At Ian's Place - Part XI, or the Tale of the Fish
The next time I was in LA, I deviated from the usual thrift stores to one next to a pet shop, and then I went into the pet shop. I’d never consider bringing an animal back to Ian’s place but I thought it would be fun to look, like a wee urban zoo. And it was fun, quaint even, until I found the Blue Damn Oranda.
In a different life, I tried to breed guppies for color. My mom was tolerant when I explained we needed two tanks to separate the males and females, but refused to let me have a third “hospital tank” for the babies to mature, uneaten, until they could be sexed. She bought bigger fish that ate guppies.
In a different different life, I was given a 55-gallon hexagonal fish tank which housed only a clown loach and a plecostomus. I bought colorful cichlids, and quickly learned that the Africans and South Americans cannot live together peacefully. So I bought another large tank, and then - yes - a hospital tank, which became home to seven Oranda goldfish, five blue and two orange. I painted watercolors of them; neither the paintings nor the fish survived. I hadn’t seen any blue orandas since, until I went into this pet shop. They had just one.
It seemed providential. That One Blue Damn Oranda was going to die in this LA pet store, undiscovered. But what could I do? He couldn’t fly back East with me. There was no way of knowing when Ian would be home (apart from stalking his website) or if he could remember to feed it. Change the water? What about Phil? I could see him smiling calmly, letting me hand him a 2-gallon tank with a half-gallon of water in it for transporting the Blue Damn Oranda to his house.
I could hear him say kindly, “Naw, I can’t do that,” and hand it back to me.
While I did the mental math, I advised the Fish Attendant that he should not help me. Finally I asked whether a 2-gallon tank would be big enough for just one Blue (damn) Oranda.
“Well, he’s gonna need a 29-gallon tank, at least. Orandas get up to eight inches.”
This was a game-changer. I so much wanted an 8-inch Blue Damn Oranda. But there was just this one and he couldn't fly with me. I asked the attendant whether he wouldn’t stay small in a smaller tank. Maybe Hannah would like a pet fish. I realized I’d never seen her place.
“I mean, they tend to die, so…” I tipped my head at a hopeful angle.
“Well, yes, they tend to die because their organs keep growing, but their bodies remain small due to the size of the tank. They kind of blow up.” He winced. So did I.
That’s all I needed to hear. I gladly tabled project 8-inch Blue Damn Oranda for another, future, life. But I was disturbed; I took off walking, to think.
I’d known all along I’d never do it, and still I let my brain go there. Some part of my psyche had tried to settle in and have pets. It tried to resolve the disparity by recruiting people who have nothing to do with me and my nonsense. This fish near-miss was a symptom of a bigger problem. I needed to make sure I didn’t blow up like a loose cannon, like a fish in a too-small aquarium. I felt a little cannony.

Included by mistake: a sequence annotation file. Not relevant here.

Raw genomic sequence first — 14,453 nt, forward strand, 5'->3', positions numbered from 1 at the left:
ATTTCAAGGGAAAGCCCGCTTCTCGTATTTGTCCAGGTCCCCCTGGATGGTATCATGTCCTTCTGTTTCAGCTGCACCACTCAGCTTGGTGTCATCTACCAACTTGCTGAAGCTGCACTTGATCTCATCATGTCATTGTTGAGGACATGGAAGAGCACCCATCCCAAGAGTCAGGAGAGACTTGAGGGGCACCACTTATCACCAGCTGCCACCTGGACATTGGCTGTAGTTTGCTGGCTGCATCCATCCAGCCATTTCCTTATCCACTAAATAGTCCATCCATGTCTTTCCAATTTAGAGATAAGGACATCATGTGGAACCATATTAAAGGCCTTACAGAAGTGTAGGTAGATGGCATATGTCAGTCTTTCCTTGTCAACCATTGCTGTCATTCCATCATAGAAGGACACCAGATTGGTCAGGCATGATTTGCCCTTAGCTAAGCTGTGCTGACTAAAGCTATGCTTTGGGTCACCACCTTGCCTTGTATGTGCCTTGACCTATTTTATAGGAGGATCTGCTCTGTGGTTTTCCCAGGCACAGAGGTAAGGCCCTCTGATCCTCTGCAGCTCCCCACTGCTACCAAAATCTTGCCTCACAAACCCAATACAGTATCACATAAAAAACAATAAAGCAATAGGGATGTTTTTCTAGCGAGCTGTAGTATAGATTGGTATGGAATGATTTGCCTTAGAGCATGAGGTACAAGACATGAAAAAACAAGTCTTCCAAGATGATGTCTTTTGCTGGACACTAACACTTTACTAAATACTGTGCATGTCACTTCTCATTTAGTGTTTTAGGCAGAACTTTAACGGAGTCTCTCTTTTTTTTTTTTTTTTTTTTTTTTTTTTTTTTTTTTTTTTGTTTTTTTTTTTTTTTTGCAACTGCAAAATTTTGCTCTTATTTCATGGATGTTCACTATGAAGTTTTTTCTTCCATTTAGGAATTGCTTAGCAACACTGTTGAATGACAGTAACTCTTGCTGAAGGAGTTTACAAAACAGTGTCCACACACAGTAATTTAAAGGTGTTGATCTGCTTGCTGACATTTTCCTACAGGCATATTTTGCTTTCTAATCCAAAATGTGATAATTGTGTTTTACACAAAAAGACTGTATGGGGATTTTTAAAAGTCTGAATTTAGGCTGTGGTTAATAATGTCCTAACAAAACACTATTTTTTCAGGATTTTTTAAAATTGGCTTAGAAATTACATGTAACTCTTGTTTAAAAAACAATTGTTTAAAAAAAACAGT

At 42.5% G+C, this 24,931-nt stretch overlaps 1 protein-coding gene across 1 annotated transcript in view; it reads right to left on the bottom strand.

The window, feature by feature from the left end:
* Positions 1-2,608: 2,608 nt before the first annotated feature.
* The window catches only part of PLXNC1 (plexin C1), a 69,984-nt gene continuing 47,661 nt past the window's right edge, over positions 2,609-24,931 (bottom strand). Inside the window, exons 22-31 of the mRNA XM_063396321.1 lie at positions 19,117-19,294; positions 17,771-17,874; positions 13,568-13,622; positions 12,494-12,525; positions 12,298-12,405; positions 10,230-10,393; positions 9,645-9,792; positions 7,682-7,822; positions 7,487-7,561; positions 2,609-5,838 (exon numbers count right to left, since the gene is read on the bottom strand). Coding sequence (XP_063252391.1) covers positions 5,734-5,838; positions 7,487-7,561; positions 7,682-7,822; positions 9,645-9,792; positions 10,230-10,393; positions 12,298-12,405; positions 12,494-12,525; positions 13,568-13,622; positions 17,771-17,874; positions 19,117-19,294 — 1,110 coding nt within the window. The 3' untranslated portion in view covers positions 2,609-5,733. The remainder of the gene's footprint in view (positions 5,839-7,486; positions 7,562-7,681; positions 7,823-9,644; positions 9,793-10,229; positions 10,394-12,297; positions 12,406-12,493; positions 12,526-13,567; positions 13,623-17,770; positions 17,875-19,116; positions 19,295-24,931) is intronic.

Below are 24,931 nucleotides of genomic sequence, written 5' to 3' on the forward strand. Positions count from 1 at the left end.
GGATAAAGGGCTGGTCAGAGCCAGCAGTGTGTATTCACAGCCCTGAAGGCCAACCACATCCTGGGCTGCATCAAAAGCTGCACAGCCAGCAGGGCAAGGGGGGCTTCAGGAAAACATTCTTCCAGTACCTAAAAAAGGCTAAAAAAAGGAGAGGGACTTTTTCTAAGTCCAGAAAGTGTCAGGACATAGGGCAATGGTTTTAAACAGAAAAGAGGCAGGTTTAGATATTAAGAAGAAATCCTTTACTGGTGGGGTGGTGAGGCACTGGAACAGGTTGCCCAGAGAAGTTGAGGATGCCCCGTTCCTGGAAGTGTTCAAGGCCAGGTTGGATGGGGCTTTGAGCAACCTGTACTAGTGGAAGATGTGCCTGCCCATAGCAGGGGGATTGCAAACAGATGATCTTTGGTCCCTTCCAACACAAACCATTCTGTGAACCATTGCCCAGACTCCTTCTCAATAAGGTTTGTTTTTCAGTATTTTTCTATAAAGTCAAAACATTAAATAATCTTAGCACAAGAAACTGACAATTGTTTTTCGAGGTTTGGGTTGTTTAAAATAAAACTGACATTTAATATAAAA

I went back to Ian’s place, still unsettled, and put the mandoline out at the curb. Then I thought of the neighbor kids and put it in the rubbish bin. What exactly was my problem with cousin Claudia, anyway, losing my nerve around her? Why am I downright obsessive about using my own plate and cutlery, not leaving anything behind when I go home? Just a few months ago I wouldn’t even leave a plaster vase designed for patio decoration on the patio, and now I’m trying to have pets.
Even after that afternoon in the living room - when we touched - I’d snuck out, leaving a consolatory sandwich in the refrigerator. I’m such a dood.
I went room to room assessing how much footprint I’d left in this house, and consolidated everything which was me - mine - in the living room. I put a pillow and a blanket on the loveseat and resolved to wash the guest bedroom linens tomorrow. Tomorrow I’d buy my own pillow. I could throw it in the rubbish bin when I left. No, I needed to calm down, just sleep on my neurosis, on the loveseat - no, in the guest room like usual - and reassess in the morning. I’d have my coffee out on the patio, watching kids ride their bikes up and down the street. They were such sweet kids.
I thought I could hear snickering under the rug, a snide, slippery voice, the octopus crooning, "Je veux un poisson." Shut. Up.
My brain clouded over – fade to close-up – mapping every inch of his face: valley at the edge of dark eye circle and cheekbone; eyebrows thick, shrubby, defiant of artists’ standard proportions; shifting terrain between jawline and dimpled ear. Piercing eyes, muddy like jubilee waters, so many things churning and surfacing. Phantosmia of inhaling his crazy hair.
No matter what the magazines printed, what videos surfaced on twitter, there would never be a picture of this - an indelible moment witnessed only by two people and the universe. And a painted octopode.
to be continued...
to be continued...
The need to nurture is primal, almost as strong as the need to have beauty around you. Our beloved family member, the 18 1/2 year old Maine Coon mix cat has been dead now for more than 6 months, but my husband and I still find ourselves doing the things that we always did to make his life comfortable. He was part of our life even longer than we have been married. The entire 18 1/2 years. That fish was both to your character. Footprints go where they will go.ReplyDelete
You leave me the *best* conversations ::hugs::Delete